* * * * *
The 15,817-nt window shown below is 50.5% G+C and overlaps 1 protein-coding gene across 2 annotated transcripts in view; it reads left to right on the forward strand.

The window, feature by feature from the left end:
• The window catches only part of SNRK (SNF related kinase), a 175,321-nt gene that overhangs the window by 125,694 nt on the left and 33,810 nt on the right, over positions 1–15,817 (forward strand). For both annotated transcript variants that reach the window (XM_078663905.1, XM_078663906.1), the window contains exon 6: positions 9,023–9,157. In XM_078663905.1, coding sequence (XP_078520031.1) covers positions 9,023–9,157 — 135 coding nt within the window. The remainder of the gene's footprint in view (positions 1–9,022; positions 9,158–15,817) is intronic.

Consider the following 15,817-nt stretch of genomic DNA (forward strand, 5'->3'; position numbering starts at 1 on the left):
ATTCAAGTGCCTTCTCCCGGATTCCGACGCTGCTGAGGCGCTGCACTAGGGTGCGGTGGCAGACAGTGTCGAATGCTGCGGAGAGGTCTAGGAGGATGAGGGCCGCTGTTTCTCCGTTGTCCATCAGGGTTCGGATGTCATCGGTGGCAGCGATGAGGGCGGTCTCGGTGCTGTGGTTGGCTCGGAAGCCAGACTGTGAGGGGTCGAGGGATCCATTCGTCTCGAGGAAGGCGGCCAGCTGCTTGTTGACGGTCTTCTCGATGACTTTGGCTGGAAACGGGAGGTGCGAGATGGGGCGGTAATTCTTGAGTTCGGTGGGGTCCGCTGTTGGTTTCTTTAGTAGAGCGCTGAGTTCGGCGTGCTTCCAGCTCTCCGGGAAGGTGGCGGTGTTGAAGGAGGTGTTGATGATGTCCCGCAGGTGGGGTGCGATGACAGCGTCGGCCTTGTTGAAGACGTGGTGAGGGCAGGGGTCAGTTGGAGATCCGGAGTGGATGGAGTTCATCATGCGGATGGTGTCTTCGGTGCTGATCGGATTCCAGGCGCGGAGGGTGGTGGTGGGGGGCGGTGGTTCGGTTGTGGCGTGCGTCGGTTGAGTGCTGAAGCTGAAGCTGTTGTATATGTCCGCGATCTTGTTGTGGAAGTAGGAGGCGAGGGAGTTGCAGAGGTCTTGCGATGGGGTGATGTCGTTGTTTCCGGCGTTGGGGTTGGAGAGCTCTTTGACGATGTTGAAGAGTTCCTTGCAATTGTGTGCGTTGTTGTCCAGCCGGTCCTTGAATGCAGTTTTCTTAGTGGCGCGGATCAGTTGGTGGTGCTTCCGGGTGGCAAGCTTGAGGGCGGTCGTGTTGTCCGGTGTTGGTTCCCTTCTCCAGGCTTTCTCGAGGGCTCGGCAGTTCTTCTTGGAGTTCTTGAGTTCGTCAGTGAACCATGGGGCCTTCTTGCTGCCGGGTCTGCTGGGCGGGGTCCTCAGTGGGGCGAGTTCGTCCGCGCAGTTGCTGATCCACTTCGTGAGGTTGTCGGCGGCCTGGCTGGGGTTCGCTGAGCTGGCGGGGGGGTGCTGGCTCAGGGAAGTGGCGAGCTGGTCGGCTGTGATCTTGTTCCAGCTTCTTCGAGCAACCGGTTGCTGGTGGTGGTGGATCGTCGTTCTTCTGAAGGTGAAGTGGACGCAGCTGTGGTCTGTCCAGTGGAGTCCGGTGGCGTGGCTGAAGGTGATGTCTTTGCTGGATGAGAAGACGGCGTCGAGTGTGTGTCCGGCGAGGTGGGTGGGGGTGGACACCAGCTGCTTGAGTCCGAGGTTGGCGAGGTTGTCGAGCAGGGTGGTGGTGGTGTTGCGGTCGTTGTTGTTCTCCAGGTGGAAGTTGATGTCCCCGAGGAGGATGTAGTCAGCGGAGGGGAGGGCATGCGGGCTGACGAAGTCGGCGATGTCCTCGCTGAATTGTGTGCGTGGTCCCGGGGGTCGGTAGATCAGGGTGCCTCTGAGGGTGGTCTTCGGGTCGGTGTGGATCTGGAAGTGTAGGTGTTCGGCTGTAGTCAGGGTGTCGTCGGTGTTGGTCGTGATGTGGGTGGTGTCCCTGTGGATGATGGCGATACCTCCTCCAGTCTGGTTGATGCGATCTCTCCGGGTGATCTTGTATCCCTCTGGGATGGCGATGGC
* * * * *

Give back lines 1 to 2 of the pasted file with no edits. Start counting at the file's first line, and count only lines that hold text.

The 15,817-nt window shown below is 50.5% G+C and overlaps 1 protein-coding gene across 2 annotated transcripts in view; it reads left to right on the forward strand.

The window, feature by feature from the left end: